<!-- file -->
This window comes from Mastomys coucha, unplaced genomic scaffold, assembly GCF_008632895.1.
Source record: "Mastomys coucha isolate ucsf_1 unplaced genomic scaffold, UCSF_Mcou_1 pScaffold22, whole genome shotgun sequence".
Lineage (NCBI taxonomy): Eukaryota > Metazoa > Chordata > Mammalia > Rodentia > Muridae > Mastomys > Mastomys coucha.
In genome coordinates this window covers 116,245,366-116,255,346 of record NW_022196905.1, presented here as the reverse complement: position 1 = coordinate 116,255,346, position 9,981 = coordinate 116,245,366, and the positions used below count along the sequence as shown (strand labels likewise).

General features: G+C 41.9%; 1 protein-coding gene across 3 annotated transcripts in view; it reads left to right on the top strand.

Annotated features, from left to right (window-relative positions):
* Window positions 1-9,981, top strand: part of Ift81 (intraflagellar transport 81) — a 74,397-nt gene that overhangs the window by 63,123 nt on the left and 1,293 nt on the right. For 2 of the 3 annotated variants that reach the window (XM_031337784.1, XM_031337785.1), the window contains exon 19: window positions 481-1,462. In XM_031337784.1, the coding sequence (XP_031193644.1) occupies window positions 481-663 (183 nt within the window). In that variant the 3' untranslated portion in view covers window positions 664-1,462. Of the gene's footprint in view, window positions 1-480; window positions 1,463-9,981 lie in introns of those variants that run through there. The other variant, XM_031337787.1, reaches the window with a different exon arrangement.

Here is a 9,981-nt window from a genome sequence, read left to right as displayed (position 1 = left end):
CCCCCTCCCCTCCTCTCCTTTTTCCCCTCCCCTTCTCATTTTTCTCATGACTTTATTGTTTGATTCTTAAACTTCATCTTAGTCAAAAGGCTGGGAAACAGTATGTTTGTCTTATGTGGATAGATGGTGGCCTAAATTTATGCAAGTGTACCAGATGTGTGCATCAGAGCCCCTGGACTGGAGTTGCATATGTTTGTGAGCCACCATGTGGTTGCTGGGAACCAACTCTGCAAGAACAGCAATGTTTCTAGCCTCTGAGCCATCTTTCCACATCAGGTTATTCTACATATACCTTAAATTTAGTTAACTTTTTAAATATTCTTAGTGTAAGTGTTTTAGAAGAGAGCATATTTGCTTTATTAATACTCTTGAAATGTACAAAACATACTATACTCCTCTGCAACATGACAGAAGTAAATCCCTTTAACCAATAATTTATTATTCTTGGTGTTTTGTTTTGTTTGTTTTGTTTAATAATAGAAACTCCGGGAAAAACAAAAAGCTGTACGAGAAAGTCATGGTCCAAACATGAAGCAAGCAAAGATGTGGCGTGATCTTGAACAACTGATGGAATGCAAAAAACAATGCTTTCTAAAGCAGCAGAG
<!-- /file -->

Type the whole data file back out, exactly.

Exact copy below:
This window comes from Mastomys coucha, unplaced genomic scaffold, assembly GCF_008632895.1.
Source record: "Mastomys coucha isolate ucsf_1 unplaced genomic scaffold, UCSF_Mcou_1 pScaffold22, whole genome shotgun sequence".
Lineage (NCBI taxonomy): Eukaryota > Metazoa > Chordata > Mammalia > Rodentia > Muridae > Mastomys > Mastomys coucha.
In genome coordinates this window covers 116,245,366-116,255,346 of record NW_022196905.1, presented here as the reverse complement: position 1 = coordinate 116,255,346, position 9,981 = coordinate 116,245,366, and the positions used below count along the sequence as shown (strand labels likewise).

General features: G+C 41.9%; 1 protein-coding gene across 3 annotated transcripts in view; it reads left to right on the top strand.

Annotated features, from left to right (window-relative positions):
* Window positions 1-9,981, top strand: part of Ift81 (intraflagellar transport 81) — a 74,397-nt gene that overhangs the window by 63,123 nt on the left and 1,293 nt on the right. For 2 of the 3 annotated variants that reach the window (XM_031337784.1, XM_031337785.1), the window contains exon 19: window positions 481-1,462. In XM_031337784.1, the coding sequence (XP_031193644.1) occupies window positions 481-663 (183 nt within the window). In that variant the 3' untranslated portion in view covers window positions 664-1,462. Of the gene's footprint in view, window positions 1-480; window positions 1,463-9,981 lie in introns of those variants that run through there. The other variant, XM_031337787.1, reaches the window with a different exon arrangement.

Here is a 9,981-nt window from a genome sequence, read left to right as displayed (position 1 = left end):
CCCCCTCCCCTCCTCTCCTTTTTCCCCTCCCCTTCTCATTTTTCTCATGACTTTATTGTTTGATTCTTAAACTTCATCTTAGTCAAAAGGCTGGGAAACAGTATGTTTGTCTTATGTGGATAGATGGTGGCCTAAATTTATGCAAGTGTACCAGATGTGTGCATCAGAGCCCCTGGACTGGAGTTGCATATGTTTGTGAGCCACCATGTGGTTGCTGGGAACCAACTCTGCAAGAACAGCAATGTTTCTAGCCTCTGAGCCATCTTTCCACATCAGGTTATTCTACATATACCTTAAATTTAGTTAACTTTTTAAATATTCTTAGTGTAAGTGTTTTAGAAGAGAGCATATTTGCTTTATTAATACTCTTGAAATGTACAAAACATACTATACTCCTCTGCAACATGACAGAAGTAAATCCCTTTAACCAATAATTTATTATTCTTGGTGTTTTGTTTTGTTTGTTTTGTTTAATAATAGAAACTCCGGGAAAAACAAAAAGCTGTACGAGAAAGTCATGGTCCAAACATGAAGCAAGCAAAGATGTGGCGTGATCTTGAACAACTGATGGAATGCAAAAAACAATGCTTTCTAAAGCAGCAGAG